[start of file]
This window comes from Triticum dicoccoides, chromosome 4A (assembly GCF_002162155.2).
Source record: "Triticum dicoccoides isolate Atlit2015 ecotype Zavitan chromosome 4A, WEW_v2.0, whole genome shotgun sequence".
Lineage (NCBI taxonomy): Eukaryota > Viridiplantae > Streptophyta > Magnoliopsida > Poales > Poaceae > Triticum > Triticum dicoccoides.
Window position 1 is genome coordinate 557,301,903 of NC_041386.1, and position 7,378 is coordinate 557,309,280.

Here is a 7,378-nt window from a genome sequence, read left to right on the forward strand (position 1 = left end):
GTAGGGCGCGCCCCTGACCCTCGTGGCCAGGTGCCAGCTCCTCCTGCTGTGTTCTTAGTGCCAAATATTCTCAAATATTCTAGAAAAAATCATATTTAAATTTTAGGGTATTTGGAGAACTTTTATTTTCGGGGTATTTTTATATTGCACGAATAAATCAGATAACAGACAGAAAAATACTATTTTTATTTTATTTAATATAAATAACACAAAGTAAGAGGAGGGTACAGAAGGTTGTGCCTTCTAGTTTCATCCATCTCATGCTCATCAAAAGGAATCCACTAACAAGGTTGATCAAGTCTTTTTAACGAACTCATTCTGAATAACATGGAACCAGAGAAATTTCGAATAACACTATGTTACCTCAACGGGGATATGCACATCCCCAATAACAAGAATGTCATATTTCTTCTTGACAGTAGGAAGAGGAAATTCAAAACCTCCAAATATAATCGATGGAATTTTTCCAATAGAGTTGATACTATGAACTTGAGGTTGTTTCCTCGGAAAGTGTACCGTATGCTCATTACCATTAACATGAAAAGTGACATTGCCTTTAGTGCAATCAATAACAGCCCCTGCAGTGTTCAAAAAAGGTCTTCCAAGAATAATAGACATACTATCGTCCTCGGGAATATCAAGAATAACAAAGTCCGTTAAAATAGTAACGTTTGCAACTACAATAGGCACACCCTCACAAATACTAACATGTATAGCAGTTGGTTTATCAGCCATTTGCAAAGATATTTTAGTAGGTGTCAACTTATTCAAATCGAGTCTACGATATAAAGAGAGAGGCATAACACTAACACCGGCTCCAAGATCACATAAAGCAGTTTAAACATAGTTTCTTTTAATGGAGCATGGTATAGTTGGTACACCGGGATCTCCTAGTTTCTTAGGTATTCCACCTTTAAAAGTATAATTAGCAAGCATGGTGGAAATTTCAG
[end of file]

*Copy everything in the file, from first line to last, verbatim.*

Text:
This window comes from Triticum dicoccoides, chromosome 4A (assembly GCF_002162155.2).
Source record: "Triticum dicoccoides isolate Atlit2015 ecotype Zavitan chromosome 4A, WEW_v2.0, whole genome shotgun sequence".
Lineage (NCBI taxonomy): Eukaryota > Viridiplantae > Streptophyta > Magnoliopsida > Poales > Poaceae > Triticum > Triticum dicoccoides.
Window position 1 is genome coordinate 557,301,903 of NC_041386.1, and position 7,378 is coordinate 557,309,280.

Here is a 7,378-nt window from a genome sequence, read left to right on the forward strand (position 1 = left end):
GTAGGGCGCGCCCCTGACCCTCGTGGCCAGGTGCCAGCTCCTCCTGCTGTGTTCTTAGTGCCAAATATTCTCAAATATTCTAGAAAAAATCATATTTAAATTTTAGGGTATTTGGAGAACTTTTATTTTCGGGGTATTTTTATATTGCACGAATAAATCAGATAACAGACAGAAAAATACTATTTTTATTTTATTTAATATAAATAACACAAAGTAAGAGGAGGGTACAGAAGGTTGTGCCTTCTAGTTTCATCCATCTCATGCTCATCAAAAGGAATCCACTAACAAGGTTGATCAAGTCTTTTTAACGAACTCATTCTGAATAACATGGAACCAGAGAAATTTCGAATAACACTATGTTACCTCAACGGGGATATGCACATCCCCAATAACAAGAATGTCATATTTCTTCTTGACAGTAGGAAGAGGAAATTCAAAACCTCCAAATATAATCGATGGAATTTTTCCAATAGAGTTGATACTATGAACTTGAGGTTGTTTCCTCGGAAAGTGTACCGTATGCTCATTACCATTAACATGAAAAGTGACATTGCCTTTAGTGCAATCAATAACAGCCCCTGCAGTGTTCAAAAAAGGTCTTCCAAGAATAATAGACATACTATCGTCCTCGGGAATATCAAGAATAACAAAGTCCGTTAAAATAGTAACGTTTGCAACTACAATAGGCACACCCTCACAAATACTAACATGTATAGCAGTTGGTTTATCAGCCATTTGCAAAGATATTTTAGTAGGTGTCAACTTATTCAAATCGAGTCTACGATATAAAGAGAGAGGCATAACACTAACACCGGCTCCAAGATCACATAAAGCAGTTTAAACATAGTTTCTTTTAATGGAGCATGGTATAGTTGGTACACCGGGATCTCCTAGTTTCTTAGGTATTCCACCTTTAAAAGTATAATTAGCAAGCATGGTGGAAATTTCAG